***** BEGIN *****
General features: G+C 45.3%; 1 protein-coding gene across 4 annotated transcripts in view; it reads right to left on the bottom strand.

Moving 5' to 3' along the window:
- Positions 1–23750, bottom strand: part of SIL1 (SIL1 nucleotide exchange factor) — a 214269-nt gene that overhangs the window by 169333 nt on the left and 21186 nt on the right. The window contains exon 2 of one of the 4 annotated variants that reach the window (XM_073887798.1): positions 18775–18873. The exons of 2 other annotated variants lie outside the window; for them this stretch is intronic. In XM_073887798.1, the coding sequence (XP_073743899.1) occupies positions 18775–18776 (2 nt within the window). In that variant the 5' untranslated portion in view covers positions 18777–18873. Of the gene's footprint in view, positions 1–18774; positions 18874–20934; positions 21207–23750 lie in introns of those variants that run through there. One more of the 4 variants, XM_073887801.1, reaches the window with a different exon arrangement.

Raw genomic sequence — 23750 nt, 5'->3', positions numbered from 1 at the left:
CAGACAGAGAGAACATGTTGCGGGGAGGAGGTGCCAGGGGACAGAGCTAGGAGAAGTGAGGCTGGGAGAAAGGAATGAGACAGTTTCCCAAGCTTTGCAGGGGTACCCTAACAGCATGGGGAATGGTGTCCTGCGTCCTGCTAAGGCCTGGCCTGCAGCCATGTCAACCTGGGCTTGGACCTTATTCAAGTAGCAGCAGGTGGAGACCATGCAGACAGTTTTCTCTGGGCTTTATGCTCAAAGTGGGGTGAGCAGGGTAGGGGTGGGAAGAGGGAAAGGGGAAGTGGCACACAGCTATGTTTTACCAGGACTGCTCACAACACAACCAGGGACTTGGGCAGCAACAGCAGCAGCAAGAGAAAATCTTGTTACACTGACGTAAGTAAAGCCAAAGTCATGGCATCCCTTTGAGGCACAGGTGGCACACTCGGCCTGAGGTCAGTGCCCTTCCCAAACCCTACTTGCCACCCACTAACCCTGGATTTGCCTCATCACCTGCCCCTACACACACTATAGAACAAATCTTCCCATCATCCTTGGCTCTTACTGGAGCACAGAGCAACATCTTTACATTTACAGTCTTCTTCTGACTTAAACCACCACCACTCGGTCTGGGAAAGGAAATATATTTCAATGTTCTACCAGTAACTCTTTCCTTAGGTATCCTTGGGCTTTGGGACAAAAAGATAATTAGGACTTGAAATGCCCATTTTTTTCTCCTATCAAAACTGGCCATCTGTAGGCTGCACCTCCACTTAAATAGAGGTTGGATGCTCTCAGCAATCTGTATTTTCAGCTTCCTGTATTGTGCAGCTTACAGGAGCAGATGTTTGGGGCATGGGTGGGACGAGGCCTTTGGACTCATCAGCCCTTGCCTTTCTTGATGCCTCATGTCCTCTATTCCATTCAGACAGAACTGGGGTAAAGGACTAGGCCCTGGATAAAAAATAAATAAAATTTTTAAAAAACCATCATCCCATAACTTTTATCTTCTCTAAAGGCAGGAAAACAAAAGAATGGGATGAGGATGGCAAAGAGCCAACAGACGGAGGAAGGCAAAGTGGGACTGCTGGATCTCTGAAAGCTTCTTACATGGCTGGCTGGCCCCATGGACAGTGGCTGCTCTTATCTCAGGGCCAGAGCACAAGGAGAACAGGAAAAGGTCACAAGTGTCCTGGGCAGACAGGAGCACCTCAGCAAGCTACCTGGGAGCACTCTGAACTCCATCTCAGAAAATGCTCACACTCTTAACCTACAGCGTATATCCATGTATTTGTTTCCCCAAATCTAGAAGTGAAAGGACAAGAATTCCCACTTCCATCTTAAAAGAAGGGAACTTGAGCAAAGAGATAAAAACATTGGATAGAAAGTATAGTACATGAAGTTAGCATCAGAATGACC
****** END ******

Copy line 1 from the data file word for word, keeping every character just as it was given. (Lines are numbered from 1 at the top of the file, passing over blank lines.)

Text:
General features: G+C 45.3%; 1 protein-coding gene across 4 annotated transcripts in view; it reads right to left on the bottom strand.